Why do you pull your tooth if you still can save it?
As with any pathology associated with a tooth, extraction is a fail-proof way to address the issue at hand. Obviously, though, this option comes at a steep price: loss of tooth. Losing a tooth may seem like an innocuous occurrence, but it can have long-lasting permanent side effects. When permanent teeth are extracted, the bone around them tends to slowly resorb over a period of time. The driving force behind this phenomenon is the same as that that causes atrophy of unused muscles. When a tooth is not present, the bone does not experience the compressive forces that occur when chewing occurs on the tooth. The body’s cellular processes interpret this to mean that the bone is no longer needed, and it is slowly destroyed.
The loss of bone can affect neighboring teeth, as well, causing them to loosen and drift out of their normal position. Furthermore, loss of bone in the maxilla (upper jaw) can present complications associated with the maxillary sinus, which is in close proximity to the roots of the maxillary teeth.
This is to say nothing, of course, of the reduced ability to chew and eat with maximum efficiency.
Obviously, even if extraction is chosen instead of root canal treatment, there are numerous options for replacing a missing tooth. Single teeth can be replaced with dental implants and dental bridges, for example. Dental implants, while a superb treatment option, are very expensive and time-consuming: one implant can cost upwards of several thousand dollars and may take 4-6 months before treatment is fully complete. Dental bridges can be done more quickly, but they require the irreversible alteration of otherwise healthy teeth and are somewhat challenging to keep clean.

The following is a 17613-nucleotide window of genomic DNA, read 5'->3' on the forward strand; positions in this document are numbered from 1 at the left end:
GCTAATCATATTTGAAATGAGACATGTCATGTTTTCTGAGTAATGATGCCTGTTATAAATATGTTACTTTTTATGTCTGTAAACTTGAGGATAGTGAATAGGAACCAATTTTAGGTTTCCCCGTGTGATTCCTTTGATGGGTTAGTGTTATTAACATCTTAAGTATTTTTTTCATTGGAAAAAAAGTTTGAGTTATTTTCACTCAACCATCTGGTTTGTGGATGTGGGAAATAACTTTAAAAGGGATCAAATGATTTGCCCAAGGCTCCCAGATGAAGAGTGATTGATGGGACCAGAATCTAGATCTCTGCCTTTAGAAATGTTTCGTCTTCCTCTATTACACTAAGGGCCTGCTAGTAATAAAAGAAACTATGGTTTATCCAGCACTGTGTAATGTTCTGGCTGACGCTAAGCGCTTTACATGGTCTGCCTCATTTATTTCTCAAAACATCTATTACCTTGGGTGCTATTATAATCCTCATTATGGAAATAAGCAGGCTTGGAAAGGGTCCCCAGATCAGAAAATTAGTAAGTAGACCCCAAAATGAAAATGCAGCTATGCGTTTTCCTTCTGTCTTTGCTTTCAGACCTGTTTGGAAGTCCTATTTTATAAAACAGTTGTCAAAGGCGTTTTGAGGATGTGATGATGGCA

Partial dentures are suitable when several teeth are missing, but these represent arguably the least desirable tooth replacement option. Dentures of all types can be unstable, uncomfortable, and come nowhere near the functionality of real teeth.
The bottom line is that there is no tooth replacement that can fully replicate the feel, appearance, and functionality of a natural tooth, not to mention the overwhelming physiological benefits of retaining natural teeth. That being said, root canal treatment is a far better option for an abscessed tooth than extraction.
There are instances in which the “restorability” of the tooth is questionable. What this means is that the tooth is so badly damaged that it is not certain whether the tooth can be restored to full functionality even after root canal treatment. In these cases, it is prudent to consider extraction as perhaps a more sensible treatment option. But assuming that the tooth is restorable and there are no other unfavorable circumstances, root canal treatment is by far better than a tooth extract.